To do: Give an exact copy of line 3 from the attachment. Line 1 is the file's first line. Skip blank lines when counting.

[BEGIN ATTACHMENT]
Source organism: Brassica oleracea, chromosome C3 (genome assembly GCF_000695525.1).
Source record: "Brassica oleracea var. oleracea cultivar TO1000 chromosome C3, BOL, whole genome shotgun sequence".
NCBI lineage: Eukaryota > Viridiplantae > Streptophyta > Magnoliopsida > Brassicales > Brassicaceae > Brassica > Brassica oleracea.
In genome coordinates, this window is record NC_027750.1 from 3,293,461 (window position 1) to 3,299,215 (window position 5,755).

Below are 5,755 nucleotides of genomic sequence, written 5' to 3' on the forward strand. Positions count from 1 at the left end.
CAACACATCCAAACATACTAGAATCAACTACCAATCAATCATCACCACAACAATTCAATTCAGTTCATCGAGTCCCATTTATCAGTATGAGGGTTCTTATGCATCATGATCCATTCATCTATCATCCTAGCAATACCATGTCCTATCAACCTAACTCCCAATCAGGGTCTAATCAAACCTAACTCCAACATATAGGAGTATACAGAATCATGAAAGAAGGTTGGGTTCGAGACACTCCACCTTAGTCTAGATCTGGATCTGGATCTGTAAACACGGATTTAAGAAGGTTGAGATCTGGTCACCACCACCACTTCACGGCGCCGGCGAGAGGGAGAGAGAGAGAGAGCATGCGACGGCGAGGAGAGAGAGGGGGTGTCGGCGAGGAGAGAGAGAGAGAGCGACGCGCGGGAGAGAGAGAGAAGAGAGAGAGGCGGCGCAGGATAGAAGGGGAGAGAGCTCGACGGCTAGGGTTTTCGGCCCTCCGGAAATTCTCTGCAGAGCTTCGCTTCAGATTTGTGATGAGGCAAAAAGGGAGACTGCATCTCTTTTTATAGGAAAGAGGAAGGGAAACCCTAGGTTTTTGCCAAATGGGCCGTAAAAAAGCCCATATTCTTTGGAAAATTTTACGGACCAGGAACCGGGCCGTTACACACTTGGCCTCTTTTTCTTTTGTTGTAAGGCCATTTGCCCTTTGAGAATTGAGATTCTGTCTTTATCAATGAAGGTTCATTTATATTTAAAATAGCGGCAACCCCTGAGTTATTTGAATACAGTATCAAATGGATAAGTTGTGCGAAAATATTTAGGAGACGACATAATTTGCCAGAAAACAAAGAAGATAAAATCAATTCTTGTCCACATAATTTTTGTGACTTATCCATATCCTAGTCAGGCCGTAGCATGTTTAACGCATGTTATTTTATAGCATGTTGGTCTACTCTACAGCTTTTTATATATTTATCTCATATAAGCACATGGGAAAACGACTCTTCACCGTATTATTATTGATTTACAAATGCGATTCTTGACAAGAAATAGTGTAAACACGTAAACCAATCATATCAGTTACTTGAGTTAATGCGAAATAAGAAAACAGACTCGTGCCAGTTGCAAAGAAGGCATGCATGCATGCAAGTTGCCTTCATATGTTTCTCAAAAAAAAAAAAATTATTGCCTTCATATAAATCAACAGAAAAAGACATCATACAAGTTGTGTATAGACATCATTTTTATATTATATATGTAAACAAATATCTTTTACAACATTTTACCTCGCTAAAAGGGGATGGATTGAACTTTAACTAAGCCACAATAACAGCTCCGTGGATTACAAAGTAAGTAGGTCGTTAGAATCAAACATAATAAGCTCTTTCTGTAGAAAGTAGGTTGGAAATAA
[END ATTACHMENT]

NCBI lineage: Eukaryota > Viridiplantae > Streptophyta > Magnoliopsida > Brassicales > Brassicaceae > Brassica > Brassica oleracea.